Sundi D. Hayes
    My Office Zilla

  8. This is a great point you’re discussing here. I’ve seen a few blog posts about people who’ve had an unpleasant experience with a VA, and swear off of them completely. With any other service professional, if one did not work out, would you discount them all? If the first mechanic you ever visited did not correctly fix your car, would you never visit another mechanic?
    As with any professional or working relationship, you’re not always going to get along with everyone, and it’s important to keep an open mind and be aware of limitations on both parts – yours and theirs. If you are not comfortable with delegating, perhaps a more traditional assistant is a better fit for you. If it’s simply a matter of not knowing what can be delegated, an experienced Virtual Assistant should be able to help you discover what types of tasks can be outsourced in order to increase your productivity. And if the relationship isn’t working out with a particular individual, for whatever reason, ask for recommendations and try again.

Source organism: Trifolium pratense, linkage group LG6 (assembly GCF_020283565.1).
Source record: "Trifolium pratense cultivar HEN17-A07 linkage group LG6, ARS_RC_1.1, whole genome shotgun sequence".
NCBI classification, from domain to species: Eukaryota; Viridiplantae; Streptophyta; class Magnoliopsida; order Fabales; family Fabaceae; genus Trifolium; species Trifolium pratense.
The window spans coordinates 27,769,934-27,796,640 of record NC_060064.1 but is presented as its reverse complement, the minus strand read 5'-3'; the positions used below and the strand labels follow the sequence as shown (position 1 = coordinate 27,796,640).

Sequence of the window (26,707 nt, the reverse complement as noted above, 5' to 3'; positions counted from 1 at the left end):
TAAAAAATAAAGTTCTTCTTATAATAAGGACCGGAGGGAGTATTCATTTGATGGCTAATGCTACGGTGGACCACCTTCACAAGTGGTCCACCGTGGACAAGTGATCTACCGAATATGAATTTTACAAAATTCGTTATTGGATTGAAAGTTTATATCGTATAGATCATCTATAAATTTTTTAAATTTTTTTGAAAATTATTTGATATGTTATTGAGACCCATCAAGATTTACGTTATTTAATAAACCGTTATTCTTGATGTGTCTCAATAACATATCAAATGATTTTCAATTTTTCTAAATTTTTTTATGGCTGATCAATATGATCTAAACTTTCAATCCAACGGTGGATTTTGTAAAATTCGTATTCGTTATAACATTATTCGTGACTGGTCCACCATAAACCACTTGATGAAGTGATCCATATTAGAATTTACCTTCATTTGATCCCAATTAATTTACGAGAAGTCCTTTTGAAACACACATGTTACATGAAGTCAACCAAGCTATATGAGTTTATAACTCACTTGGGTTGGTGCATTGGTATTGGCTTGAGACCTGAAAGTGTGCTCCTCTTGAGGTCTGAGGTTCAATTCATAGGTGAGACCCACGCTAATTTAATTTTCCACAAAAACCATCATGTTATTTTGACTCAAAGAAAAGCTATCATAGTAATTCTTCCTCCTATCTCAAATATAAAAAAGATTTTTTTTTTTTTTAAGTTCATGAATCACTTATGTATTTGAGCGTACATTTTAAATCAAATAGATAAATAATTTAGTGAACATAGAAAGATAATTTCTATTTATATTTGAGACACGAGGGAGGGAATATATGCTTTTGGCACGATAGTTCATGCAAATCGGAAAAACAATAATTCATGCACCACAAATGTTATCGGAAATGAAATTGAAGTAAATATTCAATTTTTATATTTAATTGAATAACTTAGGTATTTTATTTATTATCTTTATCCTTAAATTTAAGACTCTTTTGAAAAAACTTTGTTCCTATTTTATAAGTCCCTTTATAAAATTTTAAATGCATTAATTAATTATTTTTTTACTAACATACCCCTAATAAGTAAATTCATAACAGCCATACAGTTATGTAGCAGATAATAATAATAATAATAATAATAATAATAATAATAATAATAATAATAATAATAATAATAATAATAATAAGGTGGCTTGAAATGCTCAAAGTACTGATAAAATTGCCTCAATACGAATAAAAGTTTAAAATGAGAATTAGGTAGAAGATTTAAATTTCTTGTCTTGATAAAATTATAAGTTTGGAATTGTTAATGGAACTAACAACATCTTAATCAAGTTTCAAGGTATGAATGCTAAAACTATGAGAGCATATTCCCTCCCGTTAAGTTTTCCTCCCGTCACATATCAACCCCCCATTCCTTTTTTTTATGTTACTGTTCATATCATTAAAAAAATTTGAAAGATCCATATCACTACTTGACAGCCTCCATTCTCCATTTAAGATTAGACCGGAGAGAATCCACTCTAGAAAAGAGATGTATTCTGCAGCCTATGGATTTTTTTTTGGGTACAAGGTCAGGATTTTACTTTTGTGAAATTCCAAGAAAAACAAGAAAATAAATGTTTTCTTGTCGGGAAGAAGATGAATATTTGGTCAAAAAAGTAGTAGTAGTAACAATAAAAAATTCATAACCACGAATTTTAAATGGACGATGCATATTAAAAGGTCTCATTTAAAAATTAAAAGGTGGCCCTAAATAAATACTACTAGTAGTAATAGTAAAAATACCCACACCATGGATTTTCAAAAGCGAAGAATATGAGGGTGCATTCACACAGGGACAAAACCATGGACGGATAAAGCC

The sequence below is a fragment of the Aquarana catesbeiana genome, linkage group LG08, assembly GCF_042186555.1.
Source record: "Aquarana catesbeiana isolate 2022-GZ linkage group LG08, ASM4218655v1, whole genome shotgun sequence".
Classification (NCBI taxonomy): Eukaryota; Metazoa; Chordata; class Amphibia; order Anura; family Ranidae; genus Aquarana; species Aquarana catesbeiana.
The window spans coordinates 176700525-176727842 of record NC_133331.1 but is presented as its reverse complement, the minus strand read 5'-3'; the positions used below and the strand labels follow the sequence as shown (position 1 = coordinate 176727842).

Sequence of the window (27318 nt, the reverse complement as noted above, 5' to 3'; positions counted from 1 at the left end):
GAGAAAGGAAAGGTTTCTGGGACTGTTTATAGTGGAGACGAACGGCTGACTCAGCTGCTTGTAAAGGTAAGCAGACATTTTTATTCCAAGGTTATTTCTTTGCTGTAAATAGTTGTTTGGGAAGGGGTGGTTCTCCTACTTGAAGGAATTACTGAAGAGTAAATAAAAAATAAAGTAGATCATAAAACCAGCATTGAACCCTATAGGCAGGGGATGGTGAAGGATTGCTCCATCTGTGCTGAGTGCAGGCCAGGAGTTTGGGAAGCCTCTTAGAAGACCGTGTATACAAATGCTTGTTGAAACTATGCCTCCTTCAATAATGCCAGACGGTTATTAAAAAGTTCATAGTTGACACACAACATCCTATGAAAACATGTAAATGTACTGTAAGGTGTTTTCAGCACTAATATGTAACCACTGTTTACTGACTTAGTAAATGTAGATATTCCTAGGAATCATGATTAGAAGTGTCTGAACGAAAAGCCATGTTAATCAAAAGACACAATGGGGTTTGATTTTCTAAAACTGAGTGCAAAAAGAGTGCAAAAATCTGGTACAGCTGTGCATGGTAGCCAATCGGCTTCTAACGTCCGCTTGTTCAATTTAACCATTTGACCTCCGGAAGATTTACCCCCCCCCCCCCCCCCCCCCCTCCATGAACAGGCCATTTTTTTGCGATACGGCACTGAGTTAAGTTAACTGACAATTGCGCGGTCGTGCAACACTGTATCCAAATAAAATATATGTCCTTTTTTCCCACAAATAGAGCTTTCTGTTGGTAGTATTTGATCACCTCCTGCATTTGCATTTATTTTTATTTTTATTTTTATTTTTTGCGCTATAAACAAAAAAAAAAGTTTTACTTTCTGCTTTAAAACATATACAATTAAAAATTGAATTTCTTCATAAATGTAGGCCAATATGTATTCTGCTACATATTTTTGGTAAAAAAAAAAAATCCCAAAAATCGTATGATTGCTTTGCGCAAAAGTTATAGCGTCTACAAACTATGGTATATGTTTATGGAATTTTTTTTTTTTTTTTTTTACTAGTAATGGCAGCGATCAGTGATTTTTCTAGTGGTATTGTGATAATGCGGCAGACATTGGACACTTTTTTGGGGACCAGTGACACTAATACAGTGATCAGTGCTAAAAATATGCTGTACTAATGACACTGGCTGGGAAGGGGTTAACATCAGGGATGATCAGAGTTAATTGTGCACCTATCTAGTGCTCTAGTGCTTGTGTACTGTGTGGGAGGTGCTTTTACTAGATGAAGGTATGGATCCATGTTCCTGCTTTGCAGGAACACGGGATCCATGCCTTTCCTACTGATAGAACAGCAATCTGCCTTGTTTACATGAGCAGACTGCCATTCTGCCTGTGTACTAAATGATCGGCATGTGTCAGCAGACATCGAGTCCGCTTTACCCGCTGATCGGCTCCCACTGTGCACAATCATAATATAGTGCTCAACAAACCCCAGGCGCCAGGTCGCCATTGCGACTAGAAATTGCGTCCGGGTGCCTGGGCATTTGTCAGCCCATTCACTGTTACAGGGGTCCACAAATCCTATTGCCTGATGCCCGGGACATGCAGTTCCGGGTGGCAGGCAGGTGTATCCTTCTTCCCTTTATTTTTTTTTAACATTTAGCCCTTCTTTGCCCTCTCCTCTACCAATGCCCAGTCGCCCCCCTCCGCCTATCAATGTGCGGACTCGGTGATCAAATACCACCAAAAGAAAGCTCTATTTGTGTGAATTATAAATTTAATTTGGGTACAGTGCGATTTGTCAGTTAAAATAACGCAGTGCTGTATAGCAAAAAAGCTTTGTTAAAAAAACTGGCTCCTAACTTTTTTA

Terri Orlowski
    beyond the office

  9. The trust aspect is absolutely crucial! Because of the nature of what and how a virtual assistant works, trust is the most vital part of the client/VA relationship.
    There’s an organization called VAnetworking (http://www.vanetworking.com ) and they have a free Ebook called “Finding the Ultimate Virtual Assistant for your Business” I recommend this as a resource for anyone contemplating hiring a VA.

  10. chris hardwick has a great tongue-in-cheek post on outsourcing to VA’s:

    http://www.nerdist.com/2009/01/outsourced-blog-post.html